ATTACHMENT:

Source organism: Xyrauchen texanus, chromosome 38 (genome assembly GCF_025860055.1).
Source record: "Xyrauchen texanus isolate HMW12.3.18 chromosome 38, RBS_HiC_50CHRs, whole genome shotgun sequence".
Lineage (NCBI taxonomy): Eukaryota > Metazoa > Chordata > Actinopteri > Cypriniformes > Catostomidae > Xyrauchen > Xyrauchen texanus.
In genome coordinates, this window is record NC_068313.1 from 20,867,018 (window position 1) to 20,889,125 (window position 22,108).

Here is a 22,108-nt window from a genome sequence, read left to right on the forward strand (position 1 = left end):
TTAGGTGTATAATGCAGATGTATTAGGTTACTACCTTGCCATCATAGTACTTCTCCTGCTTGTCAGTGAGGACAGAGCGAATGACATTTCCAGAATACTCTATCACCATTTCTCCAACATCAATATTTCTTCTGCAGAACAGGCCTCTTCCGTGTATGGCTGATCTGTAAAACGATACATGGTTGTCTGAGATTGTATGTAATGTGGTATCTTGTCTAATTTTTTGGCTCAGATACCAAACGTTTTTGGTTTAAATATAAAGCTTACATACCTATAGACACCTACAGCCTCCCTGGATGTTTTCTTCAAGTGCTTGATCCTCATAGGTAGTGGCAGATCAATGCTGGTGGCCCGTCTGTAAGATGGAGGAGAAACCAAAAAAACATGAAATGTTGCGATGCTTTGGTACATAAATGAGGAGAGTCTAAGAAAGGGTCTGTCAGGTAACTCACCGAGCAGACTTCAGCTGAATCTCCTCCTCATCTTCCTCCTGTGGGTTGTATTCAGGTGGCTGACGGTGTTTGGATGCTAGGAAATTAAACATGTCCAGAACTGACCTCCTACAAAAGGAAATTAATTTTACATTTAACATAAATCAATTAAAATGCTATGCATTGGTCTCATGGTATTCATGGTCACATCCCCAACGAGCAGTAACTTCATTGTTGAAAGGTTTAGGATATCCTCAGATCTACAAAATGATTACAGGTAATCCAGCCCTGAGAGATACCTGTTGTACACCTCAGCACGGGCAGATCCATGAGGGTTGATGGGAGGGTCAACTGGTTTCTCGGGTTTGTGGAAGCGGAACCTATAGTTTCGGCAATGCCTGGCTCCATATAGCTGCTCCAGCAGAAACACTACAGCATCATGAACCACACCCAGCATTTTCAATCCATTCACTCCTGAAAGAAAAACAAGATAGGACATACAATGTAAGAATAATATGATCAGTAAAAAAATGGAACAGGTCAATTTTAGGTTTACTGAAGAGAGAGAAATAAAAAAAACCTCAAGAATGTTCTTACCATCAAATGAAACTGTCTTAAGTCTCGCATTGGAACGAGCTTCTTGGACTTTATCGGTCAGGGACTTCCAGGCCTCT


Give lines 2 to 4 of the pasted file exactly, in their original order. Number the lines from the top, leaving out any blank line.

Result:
Source record: "Xyrauchen texanus isolate HMW12.3.18 chromosome 38, RBS_HiC_50CHRs, whole genome shotgun sequence".
Lineage (NCBI taxonomy): Eukaryota > Metazoa > Chordata > Actinopteri > Cypriniformes > Catostomidae > Xyrauchen > Xyrauchen texanus.
In genome coordinates, this window is record NC_068313.1 from 20,867,018 (window position 1) to 20,889,125 (window position 22,108).